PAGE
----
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Thank You Panda

King Fu Panda

I’m a firm believer that everything happens for a reason and in the long run it works out for the better. Sometimes you have to reach real deep inside to find the lesson or the bright side, but it’s always there.

It has only been a little over a month since the Panda came out and made itself known to the online world so things haven’t totally settled as yet. However, the past 30 or so days have been an eye opener for me and I fully intend to make a few much needed changes. Here are a few things the Panda has taught and/or done for me:

Listen to the Inner Whispers

Quite some time ago when I was self-diagnosed with job-aversion-itis (often confused with work-aversion-itis), there were whisperings deep within telling me to explore avenues that would allow me to take total control of my income (subject to market conditions).

I wanted to write freely without worrying about the New Rules Committee (aka NRC). You know the NRC. They meet every Monday morning to create a whole new set of editorial changes that do nothing but create havoc and cause writers to jump through even more hoops before their Pandawork is published. By going out on my own, I am the NRC. I make the changes as I see fit to bring in the best profit for my efforts.

Don’t Operate in a Vacuum

While I was writing for Suite I wrote in a vacuum. I put forth my best work (for the most part, there are a few fluff articles there), tried to keep up with my weekly obligations and went about my merry way. It wasn’t until the Panda’s wrath reigned down on Suite did I realize there was a large body of sub par work (sub par is putting it nicely). That sub par work affected everyone.

If I were to write for another content site, you can bet I’m taking a walking tour through the neighborhood before I write a single article. Although, this point is moot since I don’t think I’ll be looking for additional content sites to write for.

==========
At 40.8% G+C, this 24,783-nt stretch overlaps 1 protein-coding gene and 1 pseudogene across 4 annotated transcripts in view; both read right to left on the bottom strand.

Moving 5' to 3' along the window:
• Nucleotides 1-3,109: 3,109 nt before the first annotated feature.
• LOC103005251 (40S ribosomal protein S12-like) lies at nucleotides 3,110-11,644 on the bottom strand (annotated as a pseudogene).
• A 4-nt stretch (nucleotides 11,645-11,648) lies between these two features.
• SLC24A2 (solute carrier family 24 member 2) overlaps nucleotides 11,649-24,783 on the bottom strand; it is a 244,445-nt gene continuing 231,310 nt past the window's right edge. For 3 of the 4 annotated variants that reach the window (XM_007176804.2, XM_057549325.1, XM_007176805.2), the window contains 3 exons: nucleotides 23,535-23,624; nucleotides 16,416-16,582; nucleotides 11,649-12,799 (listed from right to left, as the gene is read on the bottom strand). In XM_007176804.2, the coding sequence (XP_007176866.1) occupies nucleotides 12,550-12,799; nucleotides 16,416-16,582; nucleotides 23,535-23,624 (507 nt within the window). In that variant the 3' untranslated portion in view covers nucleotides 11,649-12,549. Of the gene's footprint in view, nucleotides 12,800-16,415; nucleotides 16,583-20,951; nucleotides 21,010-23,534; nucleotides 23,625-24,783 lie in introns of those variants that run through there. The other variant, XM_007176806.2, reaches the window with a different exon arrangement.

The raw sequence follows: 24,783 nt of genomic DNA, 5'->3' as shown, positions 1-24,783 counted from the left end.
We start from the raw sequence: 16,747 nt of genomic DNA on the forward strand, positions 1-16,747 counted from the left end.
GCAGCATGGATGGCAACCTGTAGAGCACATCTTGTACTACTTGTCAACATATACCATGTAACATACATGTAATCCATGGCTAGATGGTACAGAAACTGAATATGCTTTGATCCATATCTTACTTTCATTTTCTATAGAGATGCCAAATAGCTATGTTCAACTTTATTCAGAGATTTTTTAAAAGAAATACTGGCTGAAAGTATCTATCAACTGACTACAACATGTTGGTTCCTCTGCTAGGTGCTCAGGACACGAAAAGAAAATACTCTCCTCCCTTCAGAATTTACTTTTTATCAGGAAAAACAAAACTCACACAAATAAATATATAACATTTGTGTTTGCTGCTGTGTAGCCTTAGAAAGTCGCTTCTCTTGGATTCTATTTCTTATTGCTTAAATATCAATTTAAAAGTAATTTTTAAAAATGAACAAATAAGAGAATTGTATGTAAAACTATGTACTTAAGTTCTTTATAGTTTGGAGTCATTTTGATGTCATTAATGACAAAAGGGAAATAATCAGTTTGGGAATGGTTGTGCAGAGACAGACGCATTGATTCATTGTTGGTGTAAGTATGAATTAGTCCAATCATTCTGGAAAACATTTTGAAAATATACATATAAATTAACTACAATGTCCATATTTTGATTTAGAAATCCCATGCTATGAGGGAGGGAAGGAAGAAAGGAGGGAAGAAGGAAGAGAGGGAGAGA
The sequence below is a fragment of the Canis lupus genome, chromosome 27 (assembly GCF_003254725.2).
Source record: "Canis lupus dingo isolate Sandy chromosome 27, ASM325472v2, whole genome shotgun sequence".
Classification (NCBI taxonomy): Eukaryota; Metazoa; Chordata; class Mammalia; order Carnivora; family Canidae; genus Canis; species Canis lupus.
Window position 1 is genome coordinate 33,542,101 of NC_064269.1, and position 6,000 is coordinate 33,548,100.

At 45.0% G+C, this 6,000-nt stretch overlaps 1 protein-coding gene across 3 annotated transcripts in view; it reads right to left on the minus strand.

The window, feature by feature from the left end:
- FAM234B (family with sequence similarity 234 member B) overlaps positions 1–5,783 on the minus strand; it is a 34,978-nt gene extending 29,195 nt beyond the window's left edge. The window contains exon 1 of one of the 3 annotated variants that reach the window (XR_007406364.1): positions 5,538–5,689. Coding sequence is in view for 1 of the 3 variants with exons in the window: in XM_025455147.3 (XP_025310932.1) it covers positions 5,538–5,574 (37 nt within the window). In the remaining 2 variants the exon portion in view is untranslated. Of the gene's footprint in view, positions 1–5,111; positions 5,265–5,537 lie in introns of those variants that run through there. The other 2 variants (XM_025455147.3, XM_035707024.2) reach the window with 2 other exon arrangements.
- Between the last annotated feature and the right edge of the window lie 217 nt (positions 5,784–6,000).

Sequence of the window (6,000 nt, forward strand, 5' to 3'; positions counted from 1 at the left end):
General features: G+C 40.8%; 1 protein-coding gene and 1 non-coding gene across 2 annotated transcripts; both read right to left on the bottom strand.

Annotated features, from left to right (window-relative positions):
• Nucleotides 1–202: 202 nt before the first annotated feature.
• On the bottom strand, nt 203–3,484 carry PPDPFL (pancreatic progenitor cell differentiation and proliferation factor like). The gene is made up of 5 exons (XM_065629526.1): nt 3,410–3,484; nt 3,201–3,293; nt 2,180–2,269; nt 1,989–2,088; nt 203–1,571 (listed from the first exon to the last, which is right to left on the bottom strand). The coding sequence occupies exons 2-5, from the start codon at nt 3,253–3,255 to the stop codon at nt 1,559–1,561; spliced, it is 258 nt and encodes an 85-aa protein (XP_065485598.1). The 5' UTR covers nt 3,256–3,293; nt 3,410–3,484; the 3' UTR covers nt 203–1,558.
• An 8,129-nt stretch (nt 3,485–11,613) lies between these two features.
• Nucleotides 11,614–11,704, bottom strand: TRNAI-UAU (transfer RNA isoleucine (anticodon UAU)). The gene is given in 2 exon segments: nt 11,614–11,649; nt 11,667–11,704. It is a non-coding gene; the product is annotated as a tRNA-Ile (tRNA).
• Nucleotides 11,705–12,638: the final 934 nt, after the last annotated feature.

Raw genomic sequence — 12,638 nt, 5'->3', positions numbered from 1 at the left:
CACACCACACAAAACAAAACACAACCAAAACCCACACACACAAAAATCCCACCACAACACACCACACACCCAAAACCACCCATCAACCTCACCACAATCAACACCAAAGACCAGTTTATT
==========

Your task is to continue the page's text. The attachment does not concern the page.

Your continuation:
Warily Enjoying Traffic/Income Increase

I’m thrilled with the increase in traffic and income that I’m seeing as a result of the Panda update. My advertising income has reached record highs. The increase is offsetting the drop in my Suite income. However, I’ve been through this before. The Panda is a fickle Panda. The Panda gives and the Panda can take away, so I’m taking measures to cushion the blow if and when the Panda takes away (again).Panda

My Online Foundation

I started online by creating my own website. I later discovered content sites and enjoyed the fact that I could earn money much quicker there than with my own sites. I did continue to add a little content to my own site, but too much of my work went on content sites (who could turn down the lucrative financial return that eHow offered).

Over time I slowed down, enjoyed the income and decided to take time to smell the roses. Thank you Panda for kicking me in the rear end to force me to build my own foundation for success. Panda reminded me of the inner whispers that I had long ignored.

As Oprah Winfrey says (I’m paraphrasing), “It starts as a whisper. If you ignore it, it becomes a tap on the shoulder. If you ignore that eventually a brick wall will fall on you.”

I’m a little past the whisper, but nowhere near the brick wall falling on me. Thanks Panda for the nudge.

Now it’s Your Turn

What has the Panda taught you? Are you going to make a change or are you attempting to work harder to bring back your former income though the same venues you used before? Are you ready to step out of your comfort zone? I’m stepping out of mine and so far I’m not liking it, but I know it will get better with time.

{ 31 comments… add one }
  • Diane March 31, 2011, 12:01 pm

    It was because of Panda that I started my first blog a few weeks ago. I had written exclusively for content sites. My page views at Associated Content have plummeted and I have only earned pennies at Bukisa. If it weren’t for Demand Studios and Textbroker, I would be in financial straits.

    I am curious, if you care to share, have the revenue articles at DS been affected?

    • Felicia March 31, 2011, 12:07 pm

      Diane, the DS revenue share articles are continuing to earn even better than before. But, I don’t own DS so I think it’s time for me to make serious effort to replace that income.

  • Alina Bradford April 1, 2011, 12:21 pm

    I’ve come to the same conclusion. I’ve decided to do more writing where I make the rules. It’s funny that I read your post today because yesterday I wrote a post about the same thing! Great minds think alike!;)

    • Felicia April 1, 2011, 6:33 pm

      Alina, for some reasons your post ended up in my spam folder. Oh well, at least I found it.

      I’m headed over to your blog now…

  • Laura April 1, 2011, 3:13 pm